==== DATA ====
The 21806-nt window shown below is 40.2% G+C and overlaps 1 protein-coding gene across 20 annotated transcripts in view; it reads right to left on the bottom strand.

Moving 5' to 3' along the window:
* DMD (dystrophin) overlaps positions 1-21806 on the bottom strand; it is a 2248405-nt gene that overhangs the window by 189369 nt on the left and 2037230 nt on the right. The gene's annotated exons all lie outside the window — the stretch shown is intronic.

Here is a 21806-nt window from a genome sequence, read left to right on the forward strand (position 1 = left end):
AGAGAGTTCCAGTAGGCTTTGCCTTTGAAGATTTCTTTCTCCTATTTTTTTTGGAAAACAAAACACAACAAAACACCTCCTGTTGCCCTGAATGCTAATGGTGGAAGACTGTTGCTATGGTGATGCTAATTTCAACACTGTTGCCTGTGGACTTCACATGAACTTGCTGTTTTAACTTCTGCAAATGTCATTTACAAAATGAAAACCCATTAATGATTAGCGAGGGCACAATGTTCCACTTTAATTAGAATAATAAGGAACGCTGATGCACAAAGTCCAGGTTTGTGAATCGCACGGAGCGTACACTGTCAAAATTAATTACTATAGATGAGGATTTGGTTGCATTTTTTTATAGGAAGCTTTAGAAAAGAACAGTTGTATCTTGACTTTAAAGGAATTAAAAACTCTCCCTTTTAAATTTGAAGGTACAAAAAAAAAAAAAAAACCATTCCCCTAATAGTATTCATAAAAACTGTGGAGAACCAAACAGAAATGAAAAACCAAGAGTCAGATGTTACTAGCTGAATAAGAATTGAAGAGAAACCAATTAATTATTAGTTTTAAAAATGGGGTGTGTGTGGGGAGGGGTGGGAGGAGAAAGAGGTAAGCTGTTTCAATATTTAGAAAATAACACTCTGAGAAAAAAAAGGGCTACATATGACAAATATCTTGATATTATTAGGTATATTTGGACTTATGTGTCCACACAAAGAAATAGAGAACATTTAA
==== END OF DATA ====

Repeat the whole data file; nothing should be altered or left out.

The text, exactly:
The 21806-nt window shown below is 40.2% G+C and overlaps 1 protein-coding gene across 20 annotated transcripts in view; it reads right to left on the bottom strand.

Moving 5' to 3' along the window:
* DMD (dystrophin) overlaps positions 1-21806 on the bottom strand; it is a 2248405-nt gene that overhangs the window by 189369 nt on the left and 2037230 nt on the right. The gene's annotated exons all lie outside the window — the stretch shown is intronic.

Here is a 21806-nt window from a genome sequence, read left to right on the forward strand (position 1 = left end):
AGAGAGTTCCAGTAGGCTTTGCCTTTGAAGATTTCTTTCTCCTATTTTTTTTGGAAAACAAAACACAACAAAACACCTCCTGTTGCCCTGAATGCTAATGGTGGAAGACTGTTGCTATGGTGATGCTAATTTCAACACTGTTGCCTGTGGACTTCACATGAACTTGCTGTTTTAACTTCTGCAAATGTCATTTACAAAATGAAAACCCATTAATGATTAGCGAGGGCACAATGTTCCACTTTAATTAGAATAATAAGGAACGCTGATGCACAAAGTCCAGGTTTGTGAATCGCACGGAGCGTACACTGTCAAAATTAATTACTATAGATGAGGATTTGGTTGCATTTTTTTATAGGAAGCTTTAGAAAAGAACAGTTGTATCTTGACTTTAAAGGAATTAAAAACTCTCCCTTTTAAATTTGAAGGTACAAAAAAAAAAAAAAAACCATTCCCCTAATAGTATTCATAAAAACTGTGGAGAACCAAACAGAAATGAAAAACCAAGAGTCAGATGTTACTAGCTGAATAAGAATTGAAGAGAAACCAATTAATTATTAGTTTTAAAAATGGGGTGTGTGTGGGGAGGGGTGGGAGGAGAAAGAGGTAAGCTGTTTCAATATTTAGAAAATAACACTCTGAGAAAAAAAAGGGCTACATATGACAAATATCTTGATATTATTAGGTATATTTGGACTTATGTGTCCACACAAAGAAATAGAGAACATTTAA